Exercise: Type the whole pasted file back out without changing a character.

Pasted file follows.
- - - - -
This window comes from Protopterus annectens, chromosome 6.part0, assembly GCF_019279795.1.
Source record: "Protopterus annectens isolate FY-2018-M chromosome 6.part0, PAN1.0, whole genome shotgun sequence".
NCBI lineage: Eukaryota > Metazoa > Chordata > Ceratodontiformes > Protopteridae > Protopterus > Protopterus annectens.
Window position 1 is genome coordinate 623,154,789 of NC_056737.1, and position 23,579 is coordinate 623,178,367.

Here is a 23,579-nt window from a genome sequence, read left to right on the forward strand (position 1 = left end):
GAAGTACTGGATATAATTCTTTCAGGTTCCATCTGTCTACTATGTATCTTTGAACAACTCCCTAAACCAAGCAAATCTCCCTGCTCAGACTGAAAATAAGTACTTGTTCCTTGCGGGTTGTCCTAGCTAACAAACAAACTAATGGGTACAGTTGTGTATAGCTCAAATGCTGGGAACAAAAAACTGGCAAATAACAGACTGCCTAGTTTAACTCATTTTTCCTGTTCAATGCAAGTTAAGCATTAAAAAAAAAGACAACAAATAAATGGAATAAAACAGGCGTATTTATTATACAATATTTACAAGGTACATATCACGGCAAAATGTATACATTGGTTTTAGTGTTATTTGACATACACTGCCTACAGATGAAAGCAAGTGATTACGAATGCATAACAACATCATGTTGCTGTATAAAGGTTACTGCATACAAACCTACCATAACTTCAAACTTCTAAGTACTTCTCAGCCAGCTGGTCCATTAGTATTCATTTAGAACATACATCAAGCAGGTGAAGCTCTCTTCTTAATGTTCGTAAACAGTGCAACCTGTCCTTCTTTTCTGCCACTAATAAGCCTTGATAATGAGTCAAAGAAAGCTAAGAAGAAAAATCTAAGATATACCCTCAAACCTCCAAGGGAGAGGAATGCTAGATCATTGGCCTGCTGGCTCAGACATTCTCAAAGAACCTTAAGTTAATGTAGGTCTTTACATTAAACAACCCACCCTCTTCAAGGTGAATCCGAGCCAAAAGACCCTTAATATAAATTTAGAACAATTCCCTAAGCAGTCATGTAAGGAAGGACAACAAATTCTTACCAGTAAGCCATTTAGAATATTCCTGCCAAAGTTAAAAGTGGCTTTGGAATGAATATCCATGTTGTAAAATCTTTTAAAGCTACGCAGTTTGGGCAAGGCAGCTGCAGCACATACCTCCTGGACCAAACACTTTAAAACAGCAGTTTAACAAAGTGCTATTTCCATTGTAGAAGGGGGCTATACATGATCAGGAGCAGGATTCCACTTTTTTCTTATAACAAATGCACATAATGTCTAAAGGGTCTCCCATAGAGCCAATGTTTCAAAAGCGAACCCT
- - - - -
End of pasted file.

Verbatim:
This window comes from Protopterus annectens, chromosome 6.part0, assembly GCF_019279795.1.
Source record: "Protopterus annectens isolate FY-2018-M chromosome 6.part0, PAN1.0, whole genome shotgun sequence".
NCBI lineage: Eukaryota > Metazoa > Chordata > Ceratodontiformes > Protopteridae > Protopterus > Protopterus annectens.
Window position 1 is genome coordinate 623,154,789 of NC_056737.1, and position 23,579 is coordinate 623,178,367.

Here is a 23,579-nt window from a genome sequence, read left to right on the forward strand (position 1 = left end):
GAAGTACTGGATATAATTCTTTCAGGTTCCATCTGTCTACTATGTATCTTTGAACAACTCCCTAAACCAAGCAAATCTCCCTGCTCAGACTGAAAATAAGTACTTGTTCCTTGCGGGTTGTCCTAGCTAACAAACAAACTAATGGGTACAGTTGTGTATAGCTCAAATGCTGGGAACAAAAAACTGGCAAATAACAGACTGCCTAGTTTAACTCATTTTTCCTGTTCAATGCAAGTTAAGCATTAAAAAAAAAGACAACAAATAAATGGAATAAAACAGGCGTATTTATTATACAATATTTACAAGGTACATATCACGGCAAAATGTATACATTGGTTTTAGTGTTATTTGACATACACTGCCTACAGATGAAAGCAAGTGATTACGAATGCATAACAACATCATGTTGCTGTATAAAGGTTACTGCATACAAACCTACCATAACTTCAAACTTCTAAGTACTTCTCAGCCAGCTGGTCCATTAGTATTCATTTAGAACATACATCAAGCAGGTGAAGCTCTCTTCTTAATGTTCGTAAACAGTGCAACCTGTCCTTCTTTTCTGCCACTAATAAGCCTTGATAATGAGTCAAAGAAAGCTAAGAAGAAAAATCTAAGATATACCCTCAAACCTCCAAGGGAGAGGAATGCTAGATCATTGGCCTGCTGGCTCAGACATTCTCAAAGAACCTTAAGTTAATGTAGGTCTTTACATTAAACAACCCACCCTCTTCAAGGTGAATCCGAGCCAAAAGACCCTTAATATAAATTTAGAACAATTCCCTAAGCAGTCATGTAAGGAAGGACAACAAATTCTTACCAGTAAGCCATTTAGAATATTCCTGCCAAAGTTAAAAGTGGCTTTGGAATGAATATCCATGTTGTAAAATCTTTTAAAGCTACGCAGTTTGGGCAAGGCAGCTGCAGCACATACCTCCTGGACCAAACACTTTAAAACAGCAGTTTAACAAAGTGCTATTTCCATTGTAGAAGGGGGCTATACATGATCAGGAGCAGGATTCCACTTTTTTCTTATAACAAATGCACATAATGTCTAAAGGGTCTCCCATAGAGCCAATGTTTCAAAAGCGAACCCT